City Cancer Challenge’s two most-recent initiatives, in Cali and Asunción, illustrate that sustainability is at the core of C/Can’s strategy to support cities around the world as they work to improve access for people with cancer to equitable, high-quality care.
Since it launched in 2017, C/Can has been embedding sustainability principles to strengthen the resilience of its network of cities.
Silvina Frech, C/Can’s Latin America Director, explains: “This means working at the local level with public and private institutions to strengthen the capacity of individuals, communities, health professionals, healthcare institutions and health systems so they can plan, design and implement long-term, viable cancer care strategies able to withstand changing political and economic stresses.”
As C/Can’s CEO, Susan Henshall points out, “C/Can’s goal is always to ensure the sustainability of commitment, resources, progress and impact by laying the foundations for long-term, effective action to provide quality, equitable cancer care through the C/Can process. We are supporting cities to exchange knowledge, experience and good practices with other cities.”
In Cali, C/Can has signed a strategic alliance with ProPacifico, an independent, not-for profit organisation that takes a multi-sectoral approach to sustainable development in western Colombia. The alliance is part of its ongoing commitment in all of its projects to manage a phased transition of responsibility to local leaders, stakeholders and partners. In Cali, ProPacifico’s main role will be to lead implementation of C/Can projects based on its approach and principles, which are always underpinned by sustainable strategies.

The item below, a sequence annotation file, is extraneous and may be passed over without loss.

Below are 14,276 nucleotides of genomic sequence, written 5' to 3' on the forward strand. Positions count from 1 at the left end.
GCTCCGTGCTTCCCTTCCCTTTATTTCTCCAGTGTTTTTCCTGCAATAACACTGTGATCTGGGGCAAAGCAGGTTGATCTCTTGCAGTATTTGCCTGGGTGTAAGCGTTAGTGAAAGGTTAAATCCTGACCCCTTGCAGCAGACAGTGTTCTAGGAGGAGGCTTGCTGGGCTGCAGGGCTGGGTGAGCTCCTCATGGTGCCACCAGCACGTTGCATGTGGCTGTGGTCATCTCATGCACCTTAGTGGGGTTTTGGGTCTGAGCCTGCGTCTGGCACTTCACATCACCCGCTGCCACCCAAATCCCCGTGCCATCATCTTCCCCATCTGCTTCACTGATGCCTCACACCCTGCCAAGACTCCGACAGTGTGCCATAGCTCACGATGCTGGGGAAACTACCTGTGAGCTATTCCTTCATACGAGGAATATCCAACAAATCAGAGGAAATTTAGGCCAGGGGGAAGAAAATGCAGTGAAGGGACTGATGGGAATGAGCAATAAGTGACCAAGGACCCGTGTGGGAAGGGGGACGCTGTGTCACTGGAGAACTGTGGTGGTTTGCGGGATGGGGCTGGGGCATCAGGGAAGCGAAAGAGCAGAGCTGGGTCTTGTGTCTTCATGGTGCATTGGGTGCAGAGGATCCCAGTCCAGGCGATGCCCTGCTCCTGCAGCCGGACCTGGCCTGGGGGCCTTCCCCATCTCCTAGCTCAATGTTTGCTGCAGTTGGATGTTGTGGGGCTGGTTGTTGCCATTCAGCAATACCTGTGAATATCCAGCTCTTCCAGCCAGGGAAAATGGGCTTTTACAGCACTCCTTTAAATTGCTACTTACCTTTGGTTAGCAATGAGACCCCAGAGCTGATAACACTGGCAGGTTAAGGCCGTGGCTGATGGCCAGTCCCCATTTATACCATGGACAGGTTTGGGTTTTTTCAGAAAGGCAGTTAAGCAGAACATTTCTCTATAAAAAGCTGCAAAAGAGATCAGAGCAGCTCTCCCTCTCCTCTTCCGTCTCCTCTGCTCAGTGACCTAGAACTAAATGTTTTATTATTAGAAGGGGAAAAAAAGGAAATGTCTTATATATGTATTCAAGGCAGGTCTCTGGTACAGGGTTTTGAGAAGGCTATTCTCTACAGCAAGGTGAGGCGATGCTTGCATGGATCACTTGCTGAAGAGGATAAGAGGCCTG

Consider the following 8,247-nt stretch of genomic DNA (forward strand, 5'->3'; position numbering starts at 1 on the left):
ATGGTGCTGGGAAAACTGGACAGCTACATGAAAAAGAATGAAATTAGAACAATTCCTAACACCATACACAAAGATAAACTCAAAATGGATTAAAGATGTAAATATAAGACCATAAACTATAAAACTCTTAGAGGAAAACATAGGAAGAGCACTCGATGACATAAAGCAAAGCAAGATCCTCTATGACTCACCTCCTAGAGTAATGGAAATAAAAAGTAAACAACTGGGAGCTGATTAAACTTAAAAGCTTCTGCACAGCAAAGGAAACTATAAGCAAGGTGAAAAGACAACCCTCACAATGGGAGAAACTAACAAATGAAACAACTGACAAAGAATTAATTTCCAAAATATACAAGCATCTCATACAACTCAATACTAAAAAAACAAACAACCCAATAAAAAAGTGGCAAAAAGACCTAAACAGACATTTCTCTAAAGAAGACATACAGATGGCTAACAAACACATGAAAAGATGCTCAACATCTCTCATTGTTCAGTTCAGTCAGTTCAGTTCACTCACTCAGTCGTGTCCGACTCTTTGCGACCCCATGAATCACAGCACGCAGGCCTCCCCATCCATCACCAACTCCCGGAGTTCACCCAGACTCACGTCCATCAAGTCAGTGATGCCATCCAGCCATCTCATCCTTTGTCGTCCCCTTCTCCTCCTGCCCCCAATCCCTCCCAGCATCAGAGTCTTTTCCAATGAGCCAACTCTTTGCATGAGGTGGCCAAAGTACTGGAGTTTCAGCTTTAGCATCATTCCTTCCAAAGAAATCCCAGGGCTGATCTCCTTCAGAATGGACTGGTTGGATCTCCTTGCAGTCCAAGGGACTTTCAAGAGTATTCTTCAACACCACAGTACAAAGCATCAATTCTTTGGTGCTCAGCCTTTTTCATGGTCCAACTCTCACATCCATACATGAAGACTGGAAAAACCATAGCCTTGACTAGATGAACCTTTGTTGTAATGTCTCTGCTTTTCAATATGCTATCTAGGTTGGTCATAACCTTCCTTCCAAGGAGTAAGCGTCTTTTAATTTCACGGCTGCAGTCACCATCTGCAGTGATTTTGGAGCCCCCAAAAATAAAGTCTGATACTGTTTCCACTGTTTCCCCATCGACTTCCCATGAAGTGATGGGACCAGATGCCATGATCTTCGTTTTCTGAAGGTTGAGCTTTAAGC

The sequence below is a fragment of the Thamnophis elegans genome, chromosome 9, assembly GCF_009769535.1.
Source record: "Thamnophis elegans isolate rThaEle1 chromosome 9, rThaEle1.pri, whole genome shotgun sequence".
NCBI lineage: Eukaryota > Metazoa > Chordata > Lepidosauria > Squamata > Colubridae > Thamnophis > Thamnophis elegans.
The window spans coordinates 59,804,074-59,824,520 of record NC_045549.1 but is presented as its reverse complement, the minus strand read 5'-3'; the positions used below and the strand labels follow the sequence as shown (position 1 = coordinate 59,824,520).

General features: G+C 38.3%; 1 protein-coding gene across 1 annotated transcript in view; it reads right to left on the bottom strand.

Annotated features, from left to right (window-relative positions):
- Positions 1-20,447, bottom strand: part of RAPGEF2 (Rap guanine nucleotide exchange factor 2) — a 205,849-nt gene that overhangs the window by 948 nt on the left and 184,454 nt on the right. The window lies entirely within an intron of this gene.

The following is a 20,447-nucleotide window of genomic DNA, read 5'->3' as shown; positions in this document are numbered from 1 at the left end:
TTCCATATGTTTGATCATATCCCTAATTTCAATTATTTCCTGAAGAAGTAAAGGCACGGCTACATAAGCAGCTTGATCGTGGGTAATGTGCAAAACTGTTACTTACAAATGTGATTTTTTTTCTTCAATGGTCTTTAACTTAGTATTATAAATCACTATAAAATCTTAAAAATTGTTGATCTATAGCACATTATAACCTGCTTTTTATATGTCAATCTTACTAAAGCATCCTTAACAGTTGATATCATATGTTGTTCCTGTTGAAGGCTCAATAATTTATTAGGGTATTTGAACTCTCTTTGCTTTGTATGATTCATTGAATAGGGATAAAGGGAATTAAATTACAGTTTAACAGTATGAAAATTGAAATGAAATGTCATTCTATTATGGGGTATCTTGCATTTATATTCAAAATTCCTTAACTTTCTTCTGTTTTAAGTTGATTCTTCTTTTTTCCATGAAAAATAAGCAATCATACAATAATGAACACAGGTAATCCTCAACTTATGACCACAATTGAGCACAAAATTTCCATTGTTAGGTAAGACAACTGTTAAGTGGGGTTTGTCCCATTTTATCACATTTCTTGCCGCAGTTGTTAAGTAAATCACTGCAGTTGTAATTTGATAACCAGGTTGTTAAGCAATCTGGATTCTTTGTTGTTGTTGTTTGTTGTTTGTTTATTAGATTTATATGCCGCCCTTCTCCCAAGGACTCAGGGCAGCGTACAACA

C/Can has agreed a series of health projects that are aligned with ProPacifico’s plans for the Valle del Cauca region. These are essential to ensure the sustainability of the priority actions already initiated by C/Can, and involve implementing strategies to strengthen the quality and speed of cancer diagnosis and treatment; developing and implementing strategies to strengthen the access of Valle del Cauca patients to health care services; generating spaces for strengthening multi-sectorial governance; implementing strategies focused on results and positioning the initiative to be reproduced in other cities.
Meanwhile, in Asunción, C/Can has sealed three years’ work in the Paraguayan capital. This has involved bringing together a wide range of private and public multi-sector stakeholders through two cooperation agreements to improve access to cancer care with Paraguay’s Ministry of Health & Social Welfare and the Faculty of Medical Science at the National University of Asunción.
The agreements are based on a shared commitment to work together to meet three of the UN’s Sustainable Development Goals: improving health, creating sustainable cities and forging alliances to reduce non-communicable diseases, including cancer, by 25% by 2025.
The Paraguayan Ministry of Health and Social Welfare has been working since 2017 with key actors from the public and private sectors, as well as civil society, through the C/Can Executive Committee in Asunción. The goal has been to develop strategies and set up projects to improve cancer care in the city that can be replicated throughout C/Can’s global network of cities.
The agreement with the Faculty of Medical Science at the National University of Asunción provides a cooperation framework to support and strengthen the C/Can Asunción Executive Committee, laying the foundations to ensure the sustainability of its priority objectives, with a focus on the area of human resources, education and training.
C/Can understands that there is no one-size-fits-all solution when it comes to developing a city sustainability strategy, but its experience shows the long-term benefits of embedding common elements into the planning process, including the identification of a local strategic partner, establishing a collaborative agreement and developing a leadership transition model.
Read more about how C/Can is building sustainability into all its projects: #Time4Sustainability
This post was originally published on UICC’s Blog on December 3rd, 2019